The gorgeous home now features a blend of the 50s Ranch style rustic touches that give it inviting warmth and modern ergonomics that make the life of its young homeowners an absolute delight.
But what really draws your attention at this modern-rustic home is the wonderful use of old brick warm wooden surfaces and smart bespoke lighting to create a refined and cozy fusion of contrasting styles.
It is not very often that the same architect is brought in to revamp and renovate a home even though it has been more than 2 decades since the first redesign. But of W3 Architects found himself in this unique spot as he was asked to expand and revitalize a Santa Monica home from the 1950s that he first upgraded in 1989 himself.
Essentially the delightful residence brings together a series of courtyards and open spaces bound by glass and stone walls to create a relaxing imaginative and exclusive interior. Apart from the obvious stone and glass presence it is the sturdy steel beams that bring another interesting dimension to this Aussie home even as the two butterfly roofs open up to bring in as much sunlight as possible.
A healthy dose of greenery on the lower level creates a fabulous fusion between the interior and the poolscape and backyard beyond the sliding glass doors. The two lower levels of the home contain the public spaces and guest room while the top floor house the master suite and additional bedrooms.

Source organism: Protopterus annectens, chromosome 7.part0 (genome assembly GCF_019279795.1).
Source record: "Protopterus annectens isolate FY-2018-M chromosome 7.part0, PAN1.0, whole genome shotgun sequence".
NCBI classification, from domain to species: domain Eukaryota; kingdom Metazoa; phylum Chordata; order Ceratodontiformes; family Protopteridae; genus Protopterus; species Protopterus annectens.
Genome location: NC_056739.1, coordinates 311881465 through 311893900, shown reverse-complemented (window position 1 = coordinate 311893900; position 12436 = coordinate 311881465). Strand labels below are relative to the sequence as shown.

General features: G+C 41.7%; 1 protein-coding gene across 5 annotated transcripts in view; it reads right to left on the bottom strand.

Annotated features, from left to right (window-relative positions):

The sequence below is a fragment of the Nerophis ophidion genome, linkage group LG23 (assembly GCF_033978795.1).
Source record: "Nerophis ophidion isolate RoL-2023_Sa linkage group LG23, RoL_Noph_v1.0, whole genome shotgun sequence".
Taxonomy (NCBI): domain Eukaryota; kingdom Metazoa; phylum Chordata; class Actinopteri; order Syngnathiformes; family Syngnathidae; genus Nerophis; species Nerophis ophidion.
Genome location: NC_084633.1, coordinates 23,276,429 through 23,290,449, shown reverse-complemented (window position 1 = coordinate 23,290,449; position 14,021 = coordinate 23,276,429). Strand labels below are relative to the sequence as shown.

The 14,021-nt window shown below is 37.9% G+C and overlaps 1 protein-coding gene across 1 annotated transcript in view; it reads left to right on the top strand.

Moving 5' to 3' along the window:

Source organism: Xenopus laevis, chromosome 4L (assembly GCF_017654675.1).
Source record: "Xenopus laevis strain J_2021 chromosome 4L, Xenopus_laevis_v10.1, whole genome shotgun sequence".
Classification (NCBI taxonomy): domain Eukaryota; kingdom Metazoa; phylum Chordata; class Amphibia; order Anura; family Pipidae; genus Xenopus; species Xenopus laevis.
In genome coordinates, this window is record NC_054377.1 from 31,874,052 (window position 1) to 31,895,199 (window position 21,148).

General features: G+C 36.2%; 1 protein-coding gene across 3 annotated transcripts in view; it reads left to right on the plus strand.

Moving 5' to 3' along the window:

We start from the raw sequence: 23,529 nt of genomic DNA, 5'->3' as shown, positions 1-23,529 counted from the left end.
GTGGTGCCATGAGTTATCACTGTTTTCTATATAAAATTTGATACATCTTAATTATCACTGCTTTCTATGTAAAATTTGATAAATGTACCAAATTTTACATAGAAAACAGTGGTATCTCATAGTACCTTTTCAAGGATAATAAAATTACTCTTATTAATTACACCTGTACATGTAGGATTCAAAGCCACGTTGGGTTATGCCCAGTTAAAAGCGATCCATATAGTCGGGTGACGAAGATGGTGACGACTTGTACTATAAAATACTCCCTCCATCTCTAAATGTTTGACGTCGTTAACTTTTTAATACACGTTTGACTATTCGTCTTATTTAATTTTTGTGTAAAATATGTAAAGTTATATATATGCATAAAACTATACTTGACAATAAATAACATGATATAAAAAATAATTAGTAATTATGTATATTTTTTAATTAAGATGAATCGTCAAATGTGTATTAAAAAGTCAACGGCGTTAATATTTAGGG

Space is definitely not an issue here with the two large volumes being connected by a narrow bridge on the top level even as the lower level is left as open as possible. The gorgeous pool area wooden deck and backyard become a visual part of the interior even as the private zones are housed on the top floor. An engaging roof terrace and modern lighting complete a cheerful residence that reinterprets the classic MiMo style in a grand manner.
Instead of one large structure the architects opted for two smaller volumes that make the most of the views on offer. The garden outside is filled with a variety of plants and lined with large stones and it seems to unite and bind the two volumes giving a sense of visual cohesion.